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By Stephen Wilson

With gentle voice and clear detail Xiaoze Xie, artist and Stanford professor, unfolded his life and work, like a book, layered, chaptered, and rich with story.

He spoke before guests at Skillman Library while on walls and display cases surrounding him were his work, both paintings, photographs, and books. 

Growing up in Guangdong Province, China, Xie began his artistry, like any child, with chalk on cement. It soon moved to paint on paper. He loved it all and had no training and no teacher.

Xiaoze Xie speaks at podiumAs he grew, he went to architectural school but wasn’t happy. “I wanted something more free,” he says. All the while he continued his sketches. While he had a variety of subjects, libraries became his first focus–U.S. libraries, Chinese libraries, and museum libraries.

He painted in photorealistic detail books on shelves. “It combined my love of geometric shapes, architectural patterns, and color,” he says. “It was a space for light and dark and form and void.”

He captured the “atmospheric decay, passage of time, and layers of memory.”

Soon he was painting newspaper stacks, where old papers accumulate. “It was a mundane object with encompassing information, a modern relic,” he says. “Today, with the decline of print media, these feel nostalgic, a eulogy of sorts.”

The work evolved into painting what he called “fragmentary narratives” where he would focus on a section in a paper with its references to historical events and temporal matters.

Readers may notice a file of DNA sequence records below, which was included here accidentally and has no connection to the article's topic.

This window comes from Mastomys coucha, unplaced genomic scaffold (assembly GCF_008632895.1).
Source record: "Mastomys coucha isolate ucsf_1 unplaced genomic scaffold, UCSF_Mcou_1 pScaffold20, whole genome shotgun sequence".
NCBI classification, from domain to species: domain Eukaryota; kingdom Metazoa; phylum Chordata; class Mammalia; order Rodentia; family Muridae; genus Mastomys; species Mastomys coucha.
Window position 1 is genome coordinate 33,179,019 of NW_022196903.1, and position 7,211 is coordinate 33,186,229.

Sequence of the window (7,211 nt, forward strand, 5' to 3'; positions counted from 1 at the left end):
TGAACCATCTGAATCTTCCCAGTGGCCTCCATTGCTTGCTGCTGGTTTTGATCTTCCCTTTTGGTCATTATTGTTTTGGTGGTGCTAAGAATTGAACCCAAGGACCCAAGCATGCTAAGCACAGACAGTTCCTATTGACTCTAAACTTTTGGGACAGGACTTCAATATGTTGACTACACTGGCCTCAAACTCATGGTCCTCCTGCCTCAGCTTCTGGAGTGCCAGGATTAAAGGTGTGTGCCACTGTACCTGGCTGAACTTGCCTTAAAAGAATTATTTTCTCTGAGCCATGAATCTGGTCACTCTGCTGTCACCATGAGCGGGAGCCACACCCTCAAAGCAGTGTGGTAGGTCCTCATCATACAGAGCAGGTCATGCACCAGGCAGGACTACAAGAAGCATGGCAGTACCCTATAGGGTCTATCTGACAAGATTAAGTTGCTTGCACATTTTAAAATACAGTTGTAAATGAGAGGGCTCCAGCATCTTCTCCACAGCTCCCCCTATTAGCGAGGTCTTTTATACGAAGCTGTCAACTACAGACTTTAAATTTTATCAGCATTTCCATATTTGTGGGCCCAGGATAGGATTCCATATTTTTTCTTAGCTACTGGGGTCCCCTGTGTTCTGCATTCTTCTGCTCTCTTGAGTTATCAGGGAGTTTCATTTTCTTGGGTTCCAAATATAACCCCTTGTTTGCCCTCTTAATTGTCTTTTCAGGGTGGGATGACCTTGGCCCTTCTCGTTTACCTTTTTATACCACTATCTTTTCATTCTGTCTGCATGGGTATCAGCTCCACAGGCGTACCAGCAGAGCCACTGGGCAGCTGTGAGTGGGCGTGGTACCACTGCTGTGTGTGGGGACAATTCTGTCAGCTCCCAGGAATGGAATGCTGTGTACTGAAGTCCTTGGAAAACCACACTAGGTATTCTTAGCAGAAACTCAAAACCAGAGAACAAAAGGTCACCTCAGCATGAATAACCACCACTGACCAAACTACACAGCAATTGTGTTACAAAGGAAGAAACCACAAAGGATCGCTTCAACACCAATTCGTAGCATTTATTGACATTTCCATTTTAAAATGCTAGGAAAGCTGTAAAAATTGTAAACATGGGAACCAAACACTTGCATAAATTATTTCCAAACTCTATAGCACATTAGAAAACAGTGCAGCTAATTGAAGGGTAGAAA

As his career became more rooted in academic research, he took an interest in destruction and censorship. This is where his exhibits in Skillman Library take life.

On the walls are his photographs of ancient Chinese books, banned for their philosophical, historical, and/or political content. The images are those of a documentarian: Banned books with pages splayed on a black background with a metal ruler beneath. 

Xiaoze Xie works hung on the wallThe pieces either challenged traditional thinking or predicted the fall of dynasties, stories that ran counter to the teachings of religious or political leaders.

Alongside these images are a collection of banned books, removed from shelves between 1911 and 1949. Xie started to collect them and create work in different formats including painting, photo, and video. 

Xiaoze Xie's work on display in cases showing two levels of booksAt Skillman, the books are layered in cases. The top layer is the first edition banned book. Beneath those volumes are the “supplements,” including later editions and editions printed in other countries and smuggled in. The Skillman exhibit also includes Western books from the College’s Special Collections that have been banned or challenged in the U.S. 

The exhibit in Skillman runs concurrently with a companion exhibit of Xie’s work at the Asia Society in New York City. 

“Art and politics overlap,” he says. “It makes what has been said visible, bringing it back into the light.”

This exhibit and lecture is made possible by the Friends of Skillman Library and by Stephen Parahus ’84. Some first editions on display include gifts from Joe Nechasek ’62.

Xiaoze Xie's work in display cases


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